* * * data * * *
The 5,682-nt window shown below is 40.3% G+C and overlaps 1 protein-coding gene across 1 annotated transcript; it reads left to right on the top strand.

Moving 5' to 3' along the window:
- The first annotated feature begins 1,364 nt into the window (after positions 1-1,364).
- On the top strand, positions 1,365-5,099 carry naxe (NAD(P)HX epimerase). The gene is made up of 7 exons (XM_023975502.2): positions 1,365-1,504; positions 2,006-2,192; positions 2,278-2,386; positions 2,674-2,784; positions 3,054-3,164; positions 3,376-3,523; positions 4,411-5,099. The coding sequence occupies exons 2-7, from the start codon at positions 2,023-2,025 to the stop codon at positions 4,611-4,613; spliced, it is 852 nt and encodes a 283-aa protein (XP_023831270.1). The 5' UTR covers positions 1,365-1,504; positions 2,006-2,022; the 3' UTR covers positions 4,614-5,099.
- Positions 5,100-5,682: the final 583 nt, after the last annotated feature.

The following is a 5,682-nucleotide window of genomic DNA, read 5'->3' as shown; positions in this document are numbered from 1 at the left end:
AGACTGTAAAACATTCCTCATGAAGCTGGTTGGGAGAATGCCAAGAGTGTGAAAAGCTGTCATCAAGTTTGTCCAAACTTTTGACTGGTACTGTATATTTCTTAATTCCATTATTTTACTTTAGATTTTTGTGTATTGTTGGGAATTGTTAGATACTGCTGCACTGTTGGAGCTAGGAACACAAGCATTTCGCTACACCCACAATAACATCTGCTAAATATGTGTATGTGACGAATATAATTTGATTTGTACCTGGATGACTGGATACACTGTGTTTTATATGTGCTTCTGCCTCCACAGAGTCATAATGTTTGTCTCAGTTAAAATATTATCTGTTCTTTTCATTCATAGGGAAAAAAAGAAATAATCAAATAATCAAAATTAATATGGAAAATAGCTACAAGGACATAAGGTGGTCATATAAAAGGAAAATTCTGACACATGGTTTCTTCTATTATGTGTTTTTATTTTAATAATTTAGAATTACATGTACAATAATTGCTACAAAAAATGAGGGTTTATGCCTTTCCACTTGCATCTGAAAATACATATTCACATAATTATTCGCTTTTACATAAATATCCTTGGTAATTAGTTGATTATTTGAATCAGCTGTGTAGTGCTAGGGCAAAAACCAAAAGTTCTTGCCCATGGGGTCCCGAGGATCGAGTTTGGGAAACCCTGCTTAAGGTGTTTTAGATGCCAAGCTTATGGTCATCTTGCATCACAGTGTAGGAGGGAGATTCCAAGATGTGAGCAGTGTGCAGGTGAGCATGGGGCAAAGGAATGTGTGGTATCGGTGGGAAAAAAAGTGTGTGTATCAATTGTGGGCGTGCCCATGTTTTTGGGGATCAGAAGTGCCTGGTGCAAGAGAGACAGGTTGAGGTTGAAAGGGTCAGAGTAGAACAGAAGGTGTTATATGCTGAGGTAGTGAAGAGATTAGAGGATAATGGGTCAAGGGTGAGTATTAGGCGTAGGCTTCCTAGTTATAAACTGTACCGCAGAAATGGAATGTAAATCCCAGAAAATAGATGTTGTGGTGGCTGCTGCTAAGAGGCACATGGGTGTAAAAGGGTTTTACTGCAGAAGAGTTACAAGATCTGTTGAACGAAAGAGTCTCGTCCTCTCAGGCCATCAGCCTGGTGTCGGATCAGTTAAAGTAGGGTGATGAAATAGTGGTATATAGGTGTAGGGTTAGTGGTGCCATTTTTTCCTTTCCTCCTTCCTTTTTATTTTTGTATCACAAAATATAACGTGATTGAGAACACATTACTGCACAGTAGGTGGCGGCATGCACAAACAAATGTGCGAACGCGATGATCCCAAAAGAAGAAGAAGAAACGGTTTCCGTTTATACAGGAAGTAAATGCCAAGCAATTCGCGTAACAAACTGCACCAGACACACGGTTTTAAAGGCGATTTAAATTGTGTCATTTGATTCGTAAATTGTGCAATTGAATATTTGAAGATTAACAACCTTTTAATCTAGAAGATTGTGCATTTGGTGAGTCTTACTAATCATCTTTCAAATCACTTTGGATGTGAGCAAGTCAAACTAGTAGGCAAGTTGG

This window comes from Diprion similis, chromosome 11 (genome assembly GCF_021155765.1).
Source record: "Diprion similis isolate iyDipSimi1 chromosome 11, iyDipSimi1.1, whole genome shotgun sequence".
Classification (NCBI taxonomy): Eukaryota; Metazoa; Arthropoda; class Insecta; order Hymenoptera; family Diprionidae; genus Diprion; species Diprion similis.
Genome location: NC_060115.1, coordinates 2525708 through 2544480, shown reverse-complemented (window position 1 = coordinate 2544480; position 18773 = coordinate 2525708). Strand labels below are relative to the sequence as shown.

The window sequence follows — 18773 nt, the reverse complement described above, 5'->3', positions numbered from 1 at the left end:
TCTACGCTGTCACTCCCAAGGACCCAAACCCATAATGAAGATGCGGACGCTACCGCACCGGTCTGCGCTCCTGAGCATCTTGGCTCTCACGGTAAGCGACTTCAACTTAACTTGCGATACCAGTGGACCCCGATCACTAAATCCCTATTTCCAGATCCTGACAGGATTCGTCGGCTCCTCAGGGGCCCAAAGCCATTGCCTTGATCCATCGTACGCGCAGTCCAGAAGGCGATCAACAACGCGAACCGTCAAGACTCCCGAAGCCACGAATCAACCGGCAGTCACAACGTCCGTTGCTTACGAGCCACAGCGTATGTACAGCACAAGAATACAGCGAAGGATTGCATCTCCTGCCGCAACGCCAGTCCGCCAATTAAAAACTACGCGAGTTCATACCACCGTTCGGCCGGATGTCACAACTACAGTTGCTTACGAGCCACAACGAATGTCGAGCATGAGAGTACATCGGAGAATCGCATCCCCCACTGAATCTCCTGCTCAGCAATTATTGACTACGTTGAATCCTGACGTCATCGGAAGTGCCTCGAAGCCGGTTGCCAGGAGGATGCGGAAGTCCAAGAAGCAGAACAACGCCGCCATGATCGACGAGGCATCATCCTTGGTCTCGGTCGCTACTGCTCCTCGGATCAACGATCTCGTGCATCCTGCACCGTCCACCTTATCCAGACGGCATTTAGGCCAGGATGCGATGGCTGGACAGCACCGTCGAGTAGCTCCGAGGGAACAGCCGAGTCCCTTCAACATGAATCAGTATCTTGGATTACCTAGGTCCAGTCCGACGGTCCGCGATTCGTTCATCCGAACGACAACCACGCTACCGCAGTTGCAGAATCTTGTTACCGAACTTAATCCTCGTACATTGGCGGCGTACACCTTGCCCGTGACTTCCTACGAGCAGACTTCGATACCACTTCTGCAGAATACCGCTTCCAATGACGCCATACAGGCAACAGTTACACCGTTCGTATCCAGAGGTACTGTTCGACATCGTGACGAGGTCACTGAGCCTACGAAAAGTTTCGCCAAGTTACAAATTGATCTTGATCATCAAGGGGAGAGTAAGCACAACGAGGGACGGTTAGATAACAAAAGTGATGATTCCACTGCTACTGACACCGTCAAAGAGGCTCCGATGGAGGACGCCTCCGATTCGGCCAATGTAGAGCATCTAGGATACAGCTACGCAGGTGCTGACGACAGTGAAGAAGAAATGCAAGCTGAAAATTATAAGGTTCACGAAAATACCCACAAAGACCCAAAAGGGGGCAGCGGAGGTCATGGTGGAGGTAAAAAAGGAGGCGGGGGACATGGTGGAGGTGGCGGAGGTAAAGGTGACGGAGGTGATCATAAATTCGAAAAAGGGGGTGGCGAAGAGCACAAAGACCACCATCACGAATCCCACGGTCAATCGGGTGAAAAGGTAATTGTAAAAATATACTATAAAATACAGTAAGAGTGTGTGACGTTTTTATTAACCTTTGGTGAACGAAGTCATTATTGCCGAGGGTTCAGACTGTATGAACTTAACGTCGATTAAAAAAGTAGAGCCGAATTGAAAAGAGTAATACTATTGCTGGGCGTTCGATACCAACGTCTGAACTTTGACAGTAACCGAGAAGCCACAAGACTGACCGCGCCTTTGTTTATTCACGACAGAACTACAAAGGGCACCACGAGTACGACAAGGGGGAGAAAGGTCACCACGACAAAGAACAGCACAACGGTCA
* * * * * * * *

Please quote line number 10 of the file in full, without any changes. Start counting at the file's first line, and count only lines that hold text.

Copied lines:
Classification (NCBI taxonomy): Eukaryota; Metazoa; Arthropoda; class Insecta; order Hymenoptera; family Diprionidae; genus Diprion; species Diprion similis.